Surveillance and the Contradictions of Digital Power: From Isaias Afewerki to Edward Snowden

February 7, 2019 9:00am

Dr. Victoria Bernal
Senior Research Fellow, KU Leuven, and Professor of Anthropology, University of California, Irvine

This paper draws on my long-term research that analyzes Eritrean politics online, as well as my research on digital surveillance, cybersecurity, and privacy in relation to the U.S. security state. These two cases bring into focus the ways that contemporary struggles for democracy and threats to democracy are deeply entwined with digital media. The paper is partly the story of my research trajectory, explaining how my research as an Africanist could lead me to a focus on the U.S. and fieldwork in Silicon Valley. While my research on Eritreans and the internet has analyzed the ways Eritreans have used digital media to express themselves politically and to organize independently of the state, my research on the United States addresses issues associated with digital surveillance of its citizens by the American security state. These two examples highlight the contradictions of the potentials of digital media. I also suggest that viewing Eritrean politics and American politics together finds lines of convergence such that the dichotomy between northern liberal democracies and southern authoritarian, dictatorial regimes is becoming much less distinct.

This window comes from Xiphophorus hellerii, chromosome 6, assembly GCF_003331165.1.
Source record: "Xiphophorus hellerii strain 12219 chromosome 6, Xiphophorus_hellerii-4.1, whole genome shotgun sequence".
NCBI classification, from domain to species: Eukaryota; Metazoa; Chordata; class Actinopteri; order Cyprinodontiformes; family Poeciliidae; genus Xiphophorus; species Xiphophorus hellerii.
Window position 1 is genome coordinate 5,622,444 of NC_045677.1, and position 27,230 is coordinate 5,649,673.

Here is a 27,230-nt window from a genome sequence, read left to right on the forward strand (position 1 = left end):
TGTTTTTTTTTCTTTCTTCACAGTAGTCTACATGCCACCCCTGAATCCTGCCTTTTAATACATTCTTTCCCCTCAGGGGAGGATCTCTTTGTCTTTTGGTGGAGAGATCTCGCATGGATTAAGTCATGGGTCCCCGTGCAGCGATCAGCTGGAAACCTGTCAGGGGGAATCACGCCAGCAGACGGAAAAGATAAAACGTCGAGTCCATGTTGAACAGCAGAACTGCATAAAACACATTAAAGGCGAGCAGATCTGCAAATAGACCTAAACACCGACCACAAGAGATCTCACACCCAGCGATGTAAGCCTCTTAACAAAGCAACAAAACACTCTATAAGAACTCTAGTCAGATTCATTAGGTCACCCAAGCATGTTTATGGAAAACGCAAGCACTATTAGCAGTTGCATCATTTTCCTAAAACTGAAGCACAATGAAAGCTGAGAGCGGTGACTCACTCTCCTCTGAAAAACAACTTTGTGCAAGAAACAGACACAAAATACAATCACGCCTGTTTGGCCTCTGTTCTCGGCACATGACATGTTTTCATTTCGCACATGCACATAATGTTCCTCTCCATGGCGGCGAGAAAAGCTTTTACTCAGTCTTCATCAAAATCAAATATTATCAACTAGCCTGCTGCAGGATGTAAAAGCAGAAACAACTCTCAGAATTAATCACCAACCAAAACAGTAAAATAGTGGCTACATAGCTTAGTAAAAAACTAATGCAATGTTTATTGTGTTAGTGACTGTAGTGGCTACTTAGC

Victoria Bernal is a cultural anthropologist whose scholarship in political anthropology contributes to media and IT studies, gender studies, and African studies. Her work addresses questions relating to politics, gender, migration and diaspora, war, globalization, transnationalism, civil society and activism, development, digital media, and Islam. Dr. Bernal’s research is particularly concerned with relations of power and inequality and the dynamic struggles of ordinary people as they confront the cruel and absurd contradictions arising from the concentration of wealth and political power locally and globally. She has carried out ethnographic research in Sudan, Tanzania, Eritrea, Silicon Valley and cyberspace. Her articles and chapters have appeared in various collections as well as in anthropological, African Studies, and interdisciplinary journals, including American Ethnologist, Cultural Anthropology, American Anthropologist, Global Networks, Comparative Studies in Society and History, African Studies Review, and Political and Legal Anthropology Review. Selected publications are available below. Bernal teaches courses on Digital Media and Culture, Global Africa, Nations, States and Gender, and the Politics of Protest among others.

photo of Dr. Victoria Bernal